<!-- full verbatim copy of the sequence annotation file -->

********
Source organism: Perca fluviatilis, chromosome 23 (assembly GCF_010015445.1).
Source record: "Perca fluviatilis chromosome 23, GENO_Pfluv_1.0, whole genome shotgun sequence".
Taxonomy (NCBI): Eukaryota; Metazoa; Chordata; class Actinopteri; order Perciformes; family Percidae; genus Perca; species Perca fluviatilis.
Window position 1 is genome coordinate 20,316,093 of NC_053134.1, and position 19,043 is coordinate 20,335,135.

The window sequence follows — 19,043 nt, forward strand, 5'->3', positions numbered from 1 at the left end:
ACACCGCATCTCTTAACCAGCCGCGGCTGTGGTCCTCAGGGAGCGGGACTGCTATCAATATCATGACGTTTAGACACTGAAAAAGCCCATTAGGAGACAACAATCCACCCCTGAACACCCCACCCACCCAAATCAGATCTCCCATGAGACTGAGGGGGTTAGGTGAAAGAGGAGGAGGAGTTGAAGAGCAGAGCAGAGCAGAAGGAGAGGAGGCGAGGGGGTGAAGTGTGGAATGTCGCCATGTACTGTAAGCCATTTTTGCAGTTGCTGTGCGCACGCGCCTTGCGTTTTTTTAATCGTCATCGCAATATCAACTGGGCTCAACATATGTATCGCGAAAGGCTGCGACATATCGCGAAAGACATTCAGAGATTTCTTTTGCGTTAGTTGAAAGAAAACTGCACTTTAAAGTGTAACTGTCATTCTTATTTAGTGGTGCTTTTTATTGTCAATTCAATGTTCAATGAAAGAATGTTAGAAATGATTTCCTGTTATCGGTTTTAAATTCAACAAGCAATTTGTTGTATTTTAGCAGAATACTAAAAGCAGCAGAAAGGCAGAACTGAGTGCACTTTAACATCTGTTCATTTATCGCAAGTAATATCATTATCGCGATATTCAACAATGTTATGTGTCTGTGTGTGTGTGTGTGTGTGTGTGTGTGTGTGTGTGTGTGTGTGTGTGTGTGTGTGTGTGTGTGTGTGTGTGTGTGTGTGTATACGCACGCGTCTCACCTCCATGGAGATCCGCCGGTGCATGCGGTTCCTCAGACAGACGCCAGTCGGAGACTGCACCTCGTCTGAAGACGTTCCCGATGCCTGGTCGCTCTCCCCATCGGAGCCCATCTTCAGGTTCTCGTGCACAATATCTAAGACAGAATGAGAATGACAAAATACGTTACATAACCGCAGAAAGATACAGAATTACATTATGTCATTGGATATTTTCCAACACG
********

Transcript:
Source organism: Perca fluviatilis, chromosome 23 (assembly GCF_010015445.1).
Source record: "Perca fluviatilis chromosome 23, GENO_Pfluv_1.0, whole genome shotgun sequence".
Taxonomy (NCBI): Eukaryota; Metazoa; Chordata; class Actinopteri; order Perciformes; family Percidae; genus Perca; species Perca fluviatilis.
Window position 1 is genome coordinate 20,316,093 of NC_053134.1, and position 19,043 is coordinate 20,335,135.

The window sequence follows — 19,043 nt, forward strand, 5'->3', positions numbered from 1 at the left end:
ACACCGCATCTCTTAACCAGCCGCGGCTGTGGTCCTCAGGGAGCGGGACTGCTATCAATATCATGACGTTTAGACACTGAAAAAGCCCATTAGGAGACAACAATCCACCCCTGAACACCCCACCCACCCAAATCAGATCTCCCATGAGACTGAGGGGGTTAGGTGAAAGAGGAGGAGGAGTTGAAGAGCAGAGCAGAGCAGAAGGAGAGGAGGCGAGGGGGTGAAGTGTGGAATGTCGCCATGTACTGTAAGCCATTTTTGCAGTTGCTGTGCGCACGCGCCTTGCGTTTTTTTAATCGTCATCGCAATATCAACTGGGCTCAACATATGTATCGCGAAAGGCTGCGACATATCGCGAAAGACATTCAGAGATTTCTTTTGCGTTAGTTGAAAGAAAACTGCACTTTAAAGTGTAACTGTCATTCTTATTTAGTGGTGCTTTTTATTGTCAATTCAATGTTCAATGAAAGAATGTTAGAAATGATTTCCTGTTATCGGTTTTAAATTCAACAAGCAATTTGTTGTATTTTAGCAGAATACTAAAAGCAGCAGAAAGGCAGAACTGAGTGCACTTTAACATCTGTTCATTTATCGCAAGTAATATCATTATCGCGATATTCAACAATGTTATGTGTCTGTGTGTGTGTGTGTGTGTGTGTGTGTGTGTGTGTGTGTGTGTGTGTGTGTGTGTGTGTGTGTGTGTGTGTGTGTGTGTGTATACGCACGCGTCTCACCTCCATGGAGATCCGCCGGTGCATGCGGTTCCTCAGACAGACGCCAGTCGGAGACTGCACCTCGTCTGAAGACGTTCCCGATGCCTGGTCGCTCTCCCCATCGGAGCCCATCTTCAGGTTCTCGTGCACAATATCTAAGACAGAATGAGAATGACAAAATACGTTACATAACCGCAGAAAGATACAGAATTACATTATGTCATTGGATATTTTCCAACACG